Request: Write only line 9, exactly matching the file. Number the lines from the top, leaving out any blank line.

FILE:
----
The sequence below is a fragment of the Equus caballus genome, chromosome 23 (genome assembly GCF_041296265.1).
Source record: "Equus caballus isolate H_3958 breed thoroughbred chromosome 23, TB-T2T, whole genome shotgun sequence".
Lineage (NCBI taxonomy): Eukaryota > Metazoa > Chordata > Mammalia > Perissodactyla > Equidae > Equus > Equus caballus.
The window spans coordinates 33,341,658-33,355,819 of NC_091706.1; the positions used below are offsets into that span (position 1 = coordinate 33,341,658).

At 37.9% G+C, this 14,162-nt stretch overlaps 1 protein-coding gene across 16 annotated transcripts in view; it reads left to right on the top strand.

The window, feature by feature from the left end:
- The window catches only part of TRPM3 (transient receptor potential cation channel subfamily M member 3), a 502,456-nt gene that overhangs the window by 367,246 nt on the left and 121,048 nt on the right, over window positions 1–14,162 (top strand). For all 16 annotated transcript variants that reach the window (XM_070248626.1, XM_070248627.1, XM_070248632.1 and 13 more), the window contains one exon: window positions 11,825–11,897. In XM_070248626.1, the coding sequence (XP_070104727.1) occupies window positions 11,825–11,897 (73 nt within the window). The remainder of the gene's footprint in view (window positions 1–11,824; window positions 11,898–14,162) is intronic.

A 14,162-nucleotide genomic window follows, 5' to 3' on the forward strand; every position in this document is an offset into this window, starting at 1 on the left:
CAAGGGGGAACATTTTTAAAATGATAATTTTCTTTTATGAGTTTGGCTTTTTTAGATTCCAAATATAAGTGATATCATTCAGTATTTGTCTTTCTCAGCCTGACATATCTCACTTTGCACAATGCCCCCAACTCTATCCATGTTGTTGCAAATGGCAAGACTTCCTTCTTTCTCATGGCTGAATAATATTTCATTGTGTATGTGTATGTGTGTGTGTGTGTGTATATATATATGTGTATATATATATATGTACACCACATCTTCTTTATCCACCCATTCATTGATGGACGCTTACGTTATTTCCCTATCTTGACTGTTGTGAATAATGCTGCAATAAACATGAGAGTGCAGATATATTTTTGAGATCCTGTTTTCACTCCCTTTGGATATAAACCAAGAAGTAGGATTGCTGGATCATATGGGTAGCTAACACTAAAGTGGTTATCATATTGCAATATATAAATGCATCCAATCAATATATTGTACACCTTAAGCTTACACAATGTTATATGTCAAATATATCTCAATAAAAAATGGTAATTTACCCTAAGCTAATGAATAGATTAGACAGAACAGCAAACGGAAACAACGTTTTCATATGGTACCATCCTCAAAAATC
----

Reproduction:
CAAGGGGGAACATTTTTAAAATGATAATTTTCTTTTATGAGTTTGGCTTTTTTAGATTCCAAATATAAGTGATATCATTCAGTATTTGTCTTTCTCAGCCTGACATATCTCACTTTGCACAATGCCCCCAACTCTATCCATGTTGTTGCAAATGGCAAGACTTCCTTCTTTCTCATGGCTGAATAATATTTCATTGTGTATGTGTATGTGTGTGTGTGTGTGTATATATATATGTGTATATATATATATGTACACCACATCTTCTTTATCCACCCATTCATTGATGGACGCTTACGTTATTTCCCTATCTTGACTGTTGTGAATAATGCTGCAATAAACATGAGAGTGCAGATATATTTTTGAGATCCTGTTTTCACTCCCTTTGGATATAAACCAAGAAGTAGGATTGCTGGATCATATGGGTAGCTAACACTAAAGTGGTTATCATATTGCAATATATAAATGCATCCAATCAATATATTGTACACCTTAAGCTTACACAATGTTATATGTCAAATATATCTCAATAAAAAATGGTAATTTACCCTAAGCTAATGAATAGATTAGACAGAACAGCAAACGGAAACAACGTTTTCATATGGTACCATCCTCAAAAATC